Maine Maple Sunday is usually held in March, but this year of course the pandemic postponed it. Instead, maple sugar operations around Maine will be welcoming visitors for Maine Maple Producers Weekend, Oct. 10 and 11. Some Maine sites will also be open the following weekend, as part of a regional maple open house event called the North American Maple Tour. Each one has slightly different dates, hours and offerings, as well as rules about social distancing. Some are restricting or limiting access to indoor spaces, like the sugar house itself, or bathrooms. But they’ll be selling maple syrup, maple candy, maple whoopie pies and a million other maple treats, and some will offer samples.  To find specifics on what each place is offering and when, go to the Maine Maple Producers Association website.

The classic horror film “The Hunchback of Notre Dame” at Saco Drive-In Oct. 17, with music provided by James Kennerley playing Portland’s Kotzschmar Organ. Photo by Derek Davis/Staff Photographer Buy this Photo

HORROR ON THE BIG SCREEN

The annual Halloween event for Portland’s Kotzschmar Organ will go outdoors this year, at the Saco Drive-In on Oct. 17. Usually a silent horror film is shown in Merrill Auditorium, with accompaniment by the mighty organ. But this year the film, the 1923 classic “The Hunchback of Notre Dame,” will be show on the drive-in screen. The film will still have the power of the organ; municipal organist James Kennerley is creating an improvised score for the film on the organ at Merrill Auditorium, as he watches it, and then his soundtrack will be played with the movie at the drive-in. Tickets are $15 per car. It will also be shown with Kennerley’s music online over Halloween weekend. For tickets and more information, go to the Friends of the Kotzschmar Organ website.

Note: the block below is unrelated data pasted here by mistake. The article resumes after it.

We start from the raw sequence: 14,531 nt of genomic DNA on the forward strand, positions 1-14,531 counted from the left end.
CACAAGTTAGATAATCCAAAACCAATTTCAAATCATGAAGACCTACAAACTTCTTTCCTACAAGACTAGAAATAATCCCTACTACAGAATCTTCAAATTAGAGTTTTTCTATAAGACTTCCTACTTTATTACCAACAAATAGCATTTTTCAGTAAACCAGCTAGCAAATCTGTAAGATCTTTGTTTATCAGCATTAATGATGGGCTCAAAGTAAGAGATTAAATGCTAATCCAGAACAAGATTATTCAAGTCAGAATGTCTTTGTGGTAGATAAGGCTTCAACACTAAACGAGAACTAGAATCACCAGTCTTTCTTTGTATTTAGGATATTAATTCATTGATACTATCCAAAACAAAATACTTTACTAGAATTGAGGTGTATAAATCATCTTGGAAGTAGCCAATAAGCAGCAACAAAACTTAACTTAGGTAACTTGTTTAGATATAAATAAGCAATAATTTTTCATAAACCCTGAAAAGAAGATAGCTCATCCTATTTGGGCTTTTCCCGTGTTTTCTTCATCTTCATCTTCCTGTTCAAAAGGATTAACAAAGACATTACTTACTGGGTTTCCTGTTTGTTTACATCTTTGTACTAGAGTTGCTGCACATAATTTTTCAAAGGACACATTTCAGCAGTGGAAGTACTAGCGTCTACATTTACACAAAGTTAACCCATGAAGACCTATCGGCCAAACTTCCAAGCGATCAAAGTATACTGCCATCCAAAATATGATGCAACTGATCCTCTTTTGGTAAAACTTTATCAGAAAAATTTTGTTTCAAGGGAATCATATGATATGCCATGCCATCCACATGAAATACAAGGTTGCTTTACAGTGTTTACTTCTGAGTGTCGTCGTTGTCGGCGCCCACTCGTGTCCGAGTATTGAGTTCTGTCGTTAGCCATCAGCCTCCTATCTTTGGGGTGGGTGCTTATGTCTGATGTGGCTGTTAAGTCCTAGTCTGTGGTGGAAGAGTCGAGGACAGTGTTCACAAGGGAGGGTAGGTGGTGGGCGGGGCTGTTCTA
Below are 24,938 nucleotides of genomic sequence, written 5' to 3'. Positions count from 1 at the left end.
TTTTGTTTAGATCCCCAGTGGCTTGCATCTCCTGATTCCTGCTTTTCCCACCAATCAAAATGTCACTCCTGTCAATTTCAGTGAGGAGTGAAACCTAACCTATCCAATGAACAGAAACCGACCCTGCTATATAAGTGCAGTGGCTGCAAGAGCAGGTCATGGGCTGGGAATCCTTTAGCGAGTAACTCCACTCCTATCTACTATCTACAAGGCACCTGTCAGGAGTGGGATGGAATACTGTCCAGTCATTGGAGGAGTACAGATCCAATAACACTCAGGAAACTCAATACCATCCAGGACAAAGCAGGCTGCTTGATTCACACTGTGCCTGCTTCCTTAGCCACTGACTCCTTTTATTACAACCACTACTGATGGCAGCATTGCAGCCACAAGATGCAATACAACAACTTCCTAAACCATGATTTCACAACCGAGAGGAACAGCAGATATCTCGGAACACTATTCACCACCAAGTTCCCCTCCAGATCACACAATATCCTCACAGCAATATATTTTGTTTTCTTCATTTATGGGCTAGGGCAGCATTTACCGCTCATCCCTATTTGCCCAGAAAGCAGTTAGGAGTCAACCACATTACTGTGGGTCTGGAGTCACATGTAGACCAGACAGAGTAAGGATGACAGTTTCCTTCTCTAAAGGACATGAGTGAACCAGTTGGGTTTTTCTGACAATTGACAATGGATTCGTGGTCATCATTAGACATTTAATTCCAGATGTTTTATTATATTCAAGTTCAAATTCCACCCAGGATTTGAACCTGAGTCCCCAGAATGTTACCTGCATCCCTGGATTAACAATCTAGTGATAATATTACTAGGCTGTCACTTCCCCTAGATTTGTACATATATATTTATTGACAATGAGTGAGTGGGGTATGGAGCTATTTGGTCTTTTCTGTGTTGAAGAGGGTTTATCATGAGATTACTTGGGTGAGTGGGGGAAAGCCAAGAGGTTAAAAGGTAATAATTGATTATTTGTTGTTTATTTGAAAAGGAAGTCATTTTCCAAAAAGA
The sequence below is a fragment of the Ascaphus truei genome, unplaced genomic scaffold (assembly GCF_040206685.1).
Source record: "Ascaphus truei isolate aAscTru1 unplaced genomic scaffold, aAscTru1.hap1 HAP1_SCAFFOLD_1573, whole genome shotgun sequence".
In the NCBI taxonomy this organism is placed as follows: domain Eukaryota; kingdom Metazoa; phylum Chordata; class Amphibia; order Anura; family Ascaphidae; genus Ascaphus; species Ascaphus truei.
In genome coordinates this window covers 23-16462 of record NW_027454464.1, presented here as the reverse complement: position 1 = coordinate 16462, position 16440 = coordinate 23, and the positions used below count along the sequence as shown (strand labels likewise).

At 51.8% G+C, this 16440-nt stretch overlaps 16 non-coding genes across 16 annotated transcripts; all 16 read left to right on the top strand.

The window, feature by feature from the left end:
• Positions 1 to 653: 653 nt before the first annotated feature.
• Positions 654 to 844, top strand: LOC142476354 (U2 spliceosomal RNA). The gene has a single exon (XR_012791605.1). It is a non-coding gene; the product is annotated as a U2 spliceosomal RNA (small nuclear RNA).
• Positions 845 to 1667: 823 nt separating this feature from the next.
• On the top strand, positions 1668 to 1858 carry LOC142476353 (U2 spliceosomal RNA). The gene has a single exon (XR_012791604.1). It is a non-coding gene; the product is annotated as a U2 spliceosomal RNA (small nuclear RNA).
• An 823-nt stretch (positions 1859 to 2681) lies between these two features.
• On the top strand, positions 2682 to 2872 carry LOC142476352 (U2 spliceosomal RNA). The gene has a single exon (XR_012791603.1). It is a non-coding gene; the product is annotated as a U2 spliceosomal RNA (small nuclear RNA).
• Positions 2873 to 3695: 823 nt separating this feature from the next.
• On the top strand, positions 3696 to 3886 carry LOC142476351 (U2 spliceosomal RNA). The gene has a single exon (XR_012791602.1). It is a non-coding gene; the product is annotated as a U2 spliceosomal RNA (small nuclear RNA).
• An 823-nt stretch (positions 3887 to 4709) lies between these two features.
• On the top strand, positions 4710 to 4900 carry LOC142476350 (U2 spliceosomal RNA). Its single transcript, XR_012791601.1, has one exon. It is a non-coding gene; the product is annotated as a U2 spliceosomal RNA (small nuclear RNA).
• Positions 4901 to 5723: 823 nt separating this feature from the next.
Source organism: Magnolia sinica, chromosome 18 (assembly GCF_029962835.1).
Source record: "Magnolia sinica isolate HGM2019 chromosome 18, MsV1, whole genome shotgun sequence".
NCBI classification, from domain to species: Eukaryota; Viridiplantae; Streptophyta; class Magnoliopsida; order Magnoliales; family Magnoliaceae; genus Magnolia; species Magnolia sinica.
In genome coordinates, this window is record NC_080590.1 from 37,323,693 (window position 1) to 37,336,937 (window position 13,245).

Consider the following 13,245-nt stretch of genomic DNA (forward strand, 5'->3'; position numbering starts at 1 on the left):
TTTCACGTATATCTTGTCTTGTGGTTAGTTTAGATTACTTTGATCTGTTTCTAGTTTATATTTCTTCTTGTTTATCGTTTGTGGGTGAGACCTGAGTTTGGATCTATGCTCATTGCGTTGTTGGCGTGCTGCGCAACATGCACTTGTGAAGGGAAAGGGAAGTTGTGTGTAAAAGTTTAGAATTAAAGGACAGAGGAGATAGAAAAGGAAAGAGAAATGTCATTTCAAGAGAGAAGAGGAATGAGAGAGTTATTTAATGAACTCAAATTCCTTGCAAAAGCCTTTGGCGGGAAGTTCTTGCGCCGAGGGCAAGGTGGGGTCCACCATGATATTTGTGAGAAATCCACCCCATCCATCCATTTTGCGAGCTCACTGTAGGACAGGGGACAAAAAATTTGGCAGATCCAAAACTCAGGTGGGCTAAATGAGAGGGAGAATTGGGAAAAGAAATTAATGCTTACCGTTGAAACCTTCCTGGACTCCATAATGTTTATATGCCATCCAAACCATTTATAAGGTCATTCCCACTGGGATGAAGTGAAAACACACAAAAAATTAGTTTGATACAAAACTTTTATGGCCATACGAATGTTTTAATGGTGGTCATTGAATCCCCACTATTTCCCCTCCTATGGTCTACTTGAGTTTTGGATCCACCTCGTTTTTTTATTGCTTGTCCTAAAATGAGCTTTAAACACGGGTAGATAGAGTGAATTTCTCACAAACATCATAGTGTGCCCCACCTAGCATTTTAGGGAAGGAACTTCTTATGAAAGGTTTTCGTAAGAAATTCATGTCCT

Take a fall hike and see what you might find, maybe a newly built bridge. Photo by Daryn Slover/Sun Journal

TAKE A HIKE

Taking a fall hike is a very Maine thing to do, and there’s really nothing stopping you from doing that this year. Though you might want to avoid trails you know might be crowded, and bring a mask. You can use the Maine Trail Finder website to search out some trails you maybe didn’t know about. Just put in a town, like Buxton, and how far you want to go from there, and you’ll get some choices. There are 25 trails within 10 miles of Buxton listed on the site, by the way, including Nelson Preserve, Horton Woods and Frazier Preserve. You can also go to the website of the Department of Agriculture, Conservation and Forestry and search state parks that offer hiking trails.  There are about 60 statewide, including Moose Point State Park in Searsport, Mt. Blue State Park in Weld, Range Pond State Park Poland and Wolfe’s Neck Woods State Park in Freeport.